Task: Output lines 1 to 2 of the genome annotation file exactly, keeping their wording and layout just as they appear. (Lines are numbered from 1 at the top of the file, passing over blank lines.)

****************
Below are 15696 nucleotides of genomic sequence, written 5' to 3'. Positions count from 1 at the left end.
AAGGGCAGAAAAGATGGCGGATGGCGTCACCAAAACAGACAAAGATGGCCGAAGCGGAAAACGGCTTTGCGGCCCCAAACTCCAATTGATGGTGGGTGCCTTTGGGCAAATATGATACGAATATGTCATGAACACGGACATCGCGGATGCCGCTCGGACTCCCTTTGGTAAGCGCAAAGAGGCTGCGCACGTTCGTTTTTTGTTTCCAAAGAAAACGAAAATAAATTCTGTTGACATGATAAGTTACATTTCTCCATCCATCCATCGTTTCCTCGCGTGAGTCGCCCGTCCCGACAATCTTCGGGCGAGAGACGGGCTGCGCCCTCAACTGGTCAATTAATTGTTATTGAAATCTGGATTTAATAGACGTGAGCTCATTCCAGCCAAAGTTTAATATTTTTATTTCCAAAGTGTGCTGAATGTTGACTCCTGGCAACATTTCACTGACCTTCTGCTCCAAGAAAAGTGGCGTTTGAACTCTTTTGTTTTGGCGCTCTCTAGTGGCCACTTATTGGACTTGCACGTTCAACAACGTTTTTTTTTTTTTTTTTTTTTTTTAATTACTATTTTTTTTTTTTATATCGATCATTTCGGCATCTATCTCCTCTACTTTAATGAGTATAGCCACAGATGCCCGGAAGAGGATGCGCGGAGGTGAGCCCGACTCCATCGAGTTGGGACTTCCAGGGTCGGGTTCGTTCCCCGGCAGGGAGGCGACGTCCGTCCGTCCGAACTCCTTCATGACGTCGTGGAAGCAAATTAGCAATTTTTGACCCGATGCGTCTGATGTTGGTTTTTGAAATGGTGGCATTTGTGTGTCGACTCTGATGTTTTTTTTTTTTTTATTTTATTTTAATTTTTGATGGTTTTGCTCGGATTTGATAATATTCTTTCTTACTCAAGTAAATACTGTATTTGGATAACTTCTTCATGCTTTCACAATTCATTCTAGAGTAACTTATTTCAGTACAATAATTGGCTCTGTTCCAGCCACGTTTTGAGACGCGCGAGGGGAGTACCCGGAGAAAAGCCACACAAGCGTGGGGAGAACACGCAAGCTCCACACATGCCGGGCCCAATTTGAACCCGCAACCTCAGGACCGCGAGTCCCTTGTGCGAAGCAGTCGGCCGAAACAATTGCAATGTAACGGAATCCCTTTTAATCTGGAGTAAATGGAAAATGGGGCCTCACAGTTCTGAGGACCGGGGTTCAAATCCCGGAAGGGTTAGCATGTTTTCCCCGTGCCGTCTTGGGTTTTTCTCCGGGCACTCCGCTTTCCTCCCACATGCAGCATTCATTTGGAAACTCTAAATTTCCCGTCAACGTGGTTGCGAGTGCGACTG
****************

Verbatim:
Below are 15696 nucleotides of genomic sequence, written 5' to 3'. Positions count from 1 at the left end.
AAGGGCAGAAAAGATGGCGGATGGCGTCACCAAAACAGACAAAGATGGCCGAAGCGGAAAACGGCTTTGCGGCCCCAAACTCCAATTGATGGTGGGTGCCTTTGGGCAAATATGATACGAATATGTCATGAACACGGACATCGCGGATGCCGCTCGGACTCCCTTTGGTAAGCGCAAAGAGGCTGCGCACGTTCGTTTTTTGTTTCCAAAGAAAACGAAAATAAATTCTGTTGACATGATAAGTTACATTTCTCCATCCATCCATCGTTTCCTCGCGTGAGTCGCCCGTCCCGACAATCTTCGGGCGAGAGACGGGCTGCGCCCTCAACTGGTCAATTAATTGTTATTGAAATCTGGATTTAATAGACGTGAGCTCATTCCAGCCAAAGTTTAATATTTTTATTTCCAAAGTGTGCTGAATGTTGACTCCTGGCAACATTTCACTGACCTTCTGCTCCAAGAAAAGTGGCGTTTGAACTCTTTTGTTTTGGCGCTCTCTAGTGGCCACTTATTGGACTTGCACGTTCAACAACGTTTTTTTTTTTTTTTTTTTTTTTTAATTACTATTTTTTTTTTTTATATCGATCATTTCGGCATCTATCTCCTCTACTTTAATGAGTATAGCCACAGATGCCCGGAAGAGGATGCGCGGAGGTGAGCCCGACTCCATCGAGTTGGGACTTCCAGGGTCGGGTTCGTTCCCCGGCAGGGAGGCGACGTCCGTCCGTCCGAACTCCTTCATGACGTCGTGGAAGCAAATTAGCAATTTTTGACCCGATGCGTCTGATGTTGGTTTTTGAAATGGTGGCATTTGTGTGTCGACTCTGATGTTTTTTTTTTTTTTATTTTATTTTAATTTTTGATGGTTTTGCTCGGATTTGATAATATTCTTTCTTACTCAAGTAAATACTGTATTTGGATAACTTCTTCATGCTTTCACAATTCATTCTAGAGTAACTTATTTCAGTACAATAATTGGCTCTGTTCCAGCCACGTTTTGAGACGCGCGAGGGGAGTACCCGGAGAAAAGCCACACAAGCGTGGGGAGAACACGCAAGCTCCACACATGCCGGGCCCAATTTGAACCCGCAACCTCAGGACCGCGAGTCCCTTGTGCGAAGCAGTCGGCCGAAACAATTGCAATGTAACGGAATCCCTTTTAATCTGGAGTAAATGGAAAATGGGGCCTCACAGTTCTGAGGACCGGGGTTCAAATCCCGGAAGGGTTAGCATGTTTTCCCCGTGCCGTCTTGGGTTTTTCTCCGGGCACTCCGCTTTCCTCCCACATGCAGCATTCATTTGGAAACTCTAAATTTCCCGTCAACGTGGTTGCGAGTGCGACTG